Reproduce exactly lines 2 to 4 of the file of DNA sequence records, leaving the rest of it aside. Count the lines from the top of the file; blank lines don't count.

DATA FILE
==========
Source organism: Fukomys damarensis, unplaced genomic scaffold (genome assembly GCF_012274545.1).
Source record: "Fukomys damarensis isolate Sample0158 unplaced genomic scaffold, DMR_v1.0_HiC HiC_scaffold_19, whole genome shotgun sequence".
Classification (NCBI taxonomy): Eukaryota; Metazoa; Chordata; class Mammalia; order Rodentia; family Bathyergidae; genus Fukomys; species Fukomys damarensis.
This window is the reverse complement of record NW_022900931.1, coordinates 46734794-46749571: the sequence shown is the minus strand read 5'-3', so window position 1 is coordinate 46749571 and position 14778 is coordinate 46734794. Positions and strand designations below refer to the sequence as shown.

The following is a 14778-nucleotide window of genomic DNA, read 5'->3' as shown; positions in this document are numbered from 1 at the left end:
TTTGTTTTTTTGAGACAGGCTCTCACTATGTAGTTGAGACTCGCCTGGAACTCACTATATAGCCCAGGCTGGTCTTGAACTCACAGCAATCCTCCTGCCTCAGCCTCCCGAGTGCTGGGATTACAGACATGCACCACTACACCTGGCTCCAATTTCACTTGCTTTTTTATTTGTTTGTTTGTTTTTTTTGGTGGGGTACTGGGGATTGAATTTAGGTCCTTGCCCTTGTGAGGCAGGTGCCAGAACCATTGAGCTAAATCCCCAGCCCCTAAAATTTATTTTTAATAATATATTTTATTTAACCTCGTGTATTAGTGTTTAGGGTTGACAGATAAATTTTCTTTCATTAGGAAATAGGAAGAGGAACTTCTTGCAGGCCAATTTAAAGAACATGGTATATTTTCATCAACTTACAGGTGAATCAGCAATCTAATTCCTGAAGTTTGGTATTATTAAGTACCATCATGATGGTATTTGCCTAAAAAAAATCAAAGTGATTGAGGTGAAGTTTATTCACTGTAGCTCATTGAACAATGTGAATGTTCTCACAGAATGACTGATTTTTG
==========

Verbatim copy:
Source record: "Fukomys damarensis isolate Sample0158 unplaced genomic scaffold, DMR_v1.0_HiC HiC_scaffold_19, whole genome shotgun sequence".
Classification (NCBI taxonomy): Eukaryota; Metazoa; Chordata; class Mammalia; order Rodentia; family Bathyergidae; genus Fukomys; species Fukomys damarensis.
This window is the reverse complement of record NW_022900931.1, coordinates 46734794-46749571: the sequence shown is the minus strand read 5'-3', so window position 1 is coordinate 46749571 and position 14778 is coordinate 46734794. Positions and strand designations below refer to the sequence as shown.